For all of us, working on this case marked a moment of clarity in our young careers. Most of us saw journalism as a sort of calling, a way to make a difference. But we were confronted with something most professional journalists don't ever face: the chance to save a life.
STICKING WITH IT.
What we found over the next six months made it clear that Patterson and Caine had been convicted of murders they did not commit. The two had been coerced into confessing to the brutal stabbing of an elderly Hispanic couple. Both defendants come from tough street backgrounds -- each had a history of gang involvement -- but that didn't make them murderers. Nothing pointed to their being guilty: The witnesses' stories just didn't jibe with the police reports. The fingerprints found at the scene didn't belong to them.
After six months, we left our work to the next class of students. Less than two years later, four of the eight of us who worked on the case -- now all working journalists -- regrouped to investigate, unable to shake the sense that we had to see the story through. We believed that innocent men were on Death Row. At some point, our work became personal, and during the five years since the case began, I often wondered if we had crossed the line between journalist and advocate.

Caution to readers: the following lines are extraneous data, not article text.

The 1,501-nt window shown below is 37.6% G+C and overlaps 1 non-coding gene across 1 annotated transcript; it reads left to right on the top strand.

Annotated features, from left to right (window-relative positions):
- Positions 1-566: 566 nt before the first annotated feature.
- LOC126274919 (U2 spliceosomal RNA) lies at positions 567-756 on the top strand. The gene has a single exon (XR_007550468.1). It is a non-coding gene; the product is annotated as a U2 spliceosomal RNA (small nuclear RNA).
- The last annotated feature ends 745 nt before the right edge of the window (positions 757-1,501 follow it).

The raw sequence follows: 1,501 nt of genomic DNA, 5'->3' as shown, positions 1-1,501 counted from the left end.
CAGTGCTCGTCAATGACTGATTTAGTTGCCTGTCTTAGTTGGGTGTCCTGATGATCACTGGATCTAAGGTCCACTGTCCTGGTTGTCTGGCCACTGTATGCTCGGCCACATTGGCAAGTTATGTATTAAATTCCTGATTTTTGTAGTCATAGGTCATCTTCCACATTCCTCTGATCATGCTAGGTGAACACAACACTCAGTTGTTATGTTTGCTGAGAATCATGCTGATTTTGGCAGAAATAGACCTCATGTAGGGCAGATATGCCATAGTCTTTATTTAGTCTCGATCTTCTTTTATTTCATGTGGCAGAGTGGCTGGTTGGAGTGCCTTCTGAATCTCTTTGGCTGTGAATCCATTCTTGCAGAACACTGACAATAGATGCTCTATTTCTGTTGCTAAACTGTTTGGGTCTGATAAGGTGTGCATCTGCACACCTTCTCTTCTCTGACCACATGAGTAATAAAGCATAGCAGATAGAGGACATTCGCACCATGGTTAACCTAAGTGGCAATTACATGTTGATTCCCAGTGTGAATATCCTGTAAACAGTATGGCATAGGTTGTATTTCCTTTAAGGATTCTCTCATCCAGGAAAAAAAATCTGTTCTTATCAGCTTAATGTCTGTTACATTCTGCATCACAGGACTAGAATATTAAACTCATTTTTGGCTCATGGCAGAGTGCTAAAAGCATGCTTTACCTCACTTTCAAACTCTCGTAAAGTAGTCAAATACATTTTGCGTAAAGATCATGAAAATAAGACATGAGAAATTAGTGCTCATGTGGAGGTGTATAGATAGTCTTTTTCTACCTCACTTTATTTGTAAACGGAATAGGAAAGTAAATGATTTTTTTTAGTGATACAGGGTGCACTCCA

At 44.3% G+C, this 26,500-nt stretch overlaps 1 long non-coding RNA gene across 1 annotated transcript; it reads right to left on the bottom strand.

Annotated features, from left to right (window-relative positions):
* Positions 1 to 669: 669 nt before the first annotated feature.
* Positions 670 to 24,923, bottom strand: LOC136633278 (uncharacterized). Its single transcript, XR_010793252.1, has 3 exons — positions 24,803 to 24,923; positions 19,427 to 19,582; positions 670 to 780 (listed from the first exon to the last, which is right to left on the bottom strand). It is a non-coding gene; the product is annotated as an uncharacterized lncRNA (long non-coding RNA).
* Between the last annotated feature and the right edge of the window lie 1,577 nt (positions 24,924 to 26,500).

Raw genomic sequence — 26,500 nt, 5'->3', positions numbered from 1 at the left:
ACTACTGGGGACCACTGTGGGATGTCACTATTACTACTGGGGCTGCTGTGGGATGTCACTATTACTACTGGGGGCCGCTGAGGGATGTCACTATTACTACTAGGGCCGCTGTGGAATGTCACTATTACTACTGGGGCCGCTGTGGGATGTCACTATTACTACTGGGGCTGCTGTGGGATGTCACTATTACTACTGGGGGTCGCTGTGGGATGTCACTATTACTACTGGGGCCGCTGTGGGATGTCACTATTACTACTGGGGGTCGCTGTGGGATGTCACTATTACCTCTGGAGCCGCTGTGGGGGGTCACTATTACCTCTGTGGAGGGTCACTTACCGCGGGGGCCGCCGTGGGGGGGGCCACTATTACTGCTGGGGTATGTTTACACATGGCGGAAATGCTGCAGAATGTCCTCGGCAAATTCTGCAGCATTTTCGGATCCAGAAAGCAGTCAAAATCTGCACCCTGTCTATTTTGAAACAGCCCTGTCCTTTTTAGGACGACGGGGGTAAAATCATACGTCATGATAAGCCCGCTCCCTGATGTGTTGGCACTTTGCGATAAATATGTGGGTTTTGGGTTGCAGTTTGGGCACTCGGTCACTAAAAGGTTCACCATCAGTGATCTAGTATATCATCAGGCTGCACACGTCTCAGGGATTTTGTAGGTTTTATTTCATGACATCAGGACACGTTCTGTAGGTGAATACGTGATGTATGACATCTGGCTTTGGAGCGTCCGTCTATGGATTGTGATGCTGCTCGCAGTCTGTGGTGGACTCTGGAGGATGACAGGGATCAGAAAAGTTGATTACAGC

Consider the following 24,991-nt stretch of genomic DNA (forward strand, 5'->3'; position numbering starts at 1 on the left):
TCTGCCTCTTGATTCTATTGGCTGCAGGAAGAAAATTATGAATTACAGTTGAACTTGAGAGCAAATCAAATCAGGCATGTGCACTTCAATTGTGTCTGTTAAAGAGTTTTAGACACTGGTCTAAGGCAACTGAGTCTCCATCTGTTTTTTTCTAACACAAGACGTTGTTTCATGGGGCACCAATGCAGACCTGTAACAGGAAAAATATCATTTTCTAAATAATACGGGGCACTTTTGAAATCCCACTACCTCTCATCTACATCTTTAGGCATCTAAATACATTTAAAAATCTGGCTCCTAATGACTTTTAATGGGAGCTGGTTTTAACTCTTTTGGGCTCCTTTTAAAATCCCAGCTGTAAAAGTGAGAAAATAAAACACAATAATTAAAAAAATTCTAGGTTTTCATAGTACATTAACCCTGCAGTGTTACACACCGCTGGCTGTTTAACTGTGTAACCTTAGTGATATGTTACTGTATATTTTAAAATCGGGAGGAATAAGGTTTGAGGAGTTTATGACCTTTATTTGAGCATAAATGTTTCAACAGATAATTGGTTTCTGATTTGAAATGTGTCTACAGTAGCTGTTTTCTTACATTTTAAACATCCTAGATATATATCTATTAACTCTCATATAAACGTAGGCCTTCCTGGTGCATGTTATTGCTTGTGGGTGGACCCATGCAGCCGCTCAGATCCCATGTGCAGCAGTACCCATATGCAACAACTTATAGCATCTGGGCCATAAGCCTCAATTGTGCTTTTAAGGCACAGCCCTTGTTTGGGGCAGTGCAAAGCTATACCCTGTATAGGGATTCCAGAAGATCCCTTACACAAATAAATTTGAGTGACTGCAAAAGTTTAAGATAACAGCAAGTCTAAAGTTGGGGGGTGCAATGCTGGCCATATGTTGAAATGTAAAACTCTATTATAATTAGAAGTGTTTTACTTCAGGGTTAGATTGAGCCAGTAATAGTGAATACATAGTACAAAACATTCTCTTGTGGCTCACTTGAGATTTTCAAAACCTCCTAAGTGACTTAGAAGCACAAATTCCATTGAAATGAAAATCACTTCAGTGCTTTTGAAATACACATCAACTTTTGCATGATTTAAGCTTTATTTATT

I don't think the line is as clear as many people make it out to be. If journalism is a public trust, how can we draw this line in such a way that protecting someone's life through good journalism crosses it? As a journalist, if you see a wrong and you have the ability to report and investigate it, you also have a responsibility.
SHOW THE TRUTH.
I believed our reporting showed that a corrupt system convicted at least one innocent man. That belief kept me working, but it never led me to state an opinion about the death penalty or to attend a rally. I wanted our work to speak for itself, to show the truth rather than have us declare it.
Journalists don't just report the news and analyze the consequences. We find the news, by never letting up on politicians and businesspeople, companies, and institutions. We inform the public of what's going on under their noses and behind their backs. Sometimes a scandal breaks open, a failure is exposed, or an Aaron Patterson comes along.